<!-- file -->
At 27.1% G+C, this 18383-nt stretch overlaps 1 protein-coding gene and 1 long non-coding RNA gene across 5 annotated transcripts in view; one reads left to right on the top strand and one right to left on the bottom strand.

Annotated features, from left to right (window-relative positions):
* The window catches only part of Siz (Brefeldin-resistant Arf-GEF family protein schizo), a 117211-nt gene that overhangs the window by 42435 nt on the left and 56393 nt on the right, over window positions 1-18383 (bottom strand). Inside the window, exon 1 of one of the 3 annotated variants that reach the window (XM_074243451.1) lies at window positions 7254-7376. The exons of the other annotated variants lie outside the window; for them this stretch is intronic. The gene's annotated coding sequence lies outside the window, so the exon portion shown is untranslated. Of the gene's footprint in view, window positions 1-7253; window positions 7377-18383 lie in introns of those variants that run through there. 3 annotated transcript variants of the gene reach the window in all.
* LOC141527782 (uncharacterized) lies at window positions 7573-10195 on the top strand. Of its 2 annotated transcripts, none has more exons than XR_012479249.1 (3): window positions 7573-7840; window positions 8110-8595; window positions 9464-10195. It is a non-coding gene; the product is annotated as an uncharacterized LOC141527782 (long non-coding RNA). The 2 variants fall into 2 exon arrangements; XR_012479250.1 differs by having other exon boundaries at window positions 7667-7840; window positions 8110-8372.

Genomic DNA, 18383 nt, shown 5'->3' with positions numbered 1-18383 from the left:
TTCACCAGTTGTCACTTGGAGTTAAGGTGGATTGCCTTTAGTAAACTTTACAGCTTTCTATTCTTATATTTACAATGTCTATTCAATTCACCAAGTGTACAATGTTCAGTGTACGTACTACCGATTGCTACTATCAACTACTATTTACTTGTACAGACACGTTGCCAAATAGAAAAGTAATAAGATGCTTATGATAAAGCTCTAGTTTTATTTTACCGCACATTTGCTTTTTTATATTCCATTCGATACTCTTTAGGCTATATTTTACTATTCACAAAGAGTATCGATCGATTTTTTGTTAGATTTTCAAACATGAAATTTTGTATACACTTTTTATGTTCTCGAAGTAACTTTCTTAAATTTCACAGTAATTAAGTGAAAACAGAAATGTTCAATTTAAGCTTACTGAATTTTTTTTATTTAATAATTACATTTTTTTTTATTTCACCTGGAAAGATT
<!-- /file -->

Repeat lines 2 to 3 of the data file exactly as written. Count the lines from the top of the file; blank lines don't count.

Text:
Annotated features, from left to right (window-relative positions):
* The window catches only part of Siz (Brefeldin-resistant Arf-GEF family protein schizo), a 117211-nt gene that overhangs the window by 42435 nt on the left and 56393 nt on the right, over window positions 1-18383 (bottom strand). Inside the window, exon 1 of one of the 3 annotated variants that reach the window (XM_074243451.1) lies at window positions 7254-7376. The exons of the other annotated variants lie outside the window; for them this stretch is intronic. The gene's annotated coding sequence lies outside the window, so the exon portion shown is untranslated. Of the gene's footprint in view, window positions 1-7253; window positions 7377-18383 lie in introns of those variants that run through there. 3 annotated transcript variants of the gene reach the window in all.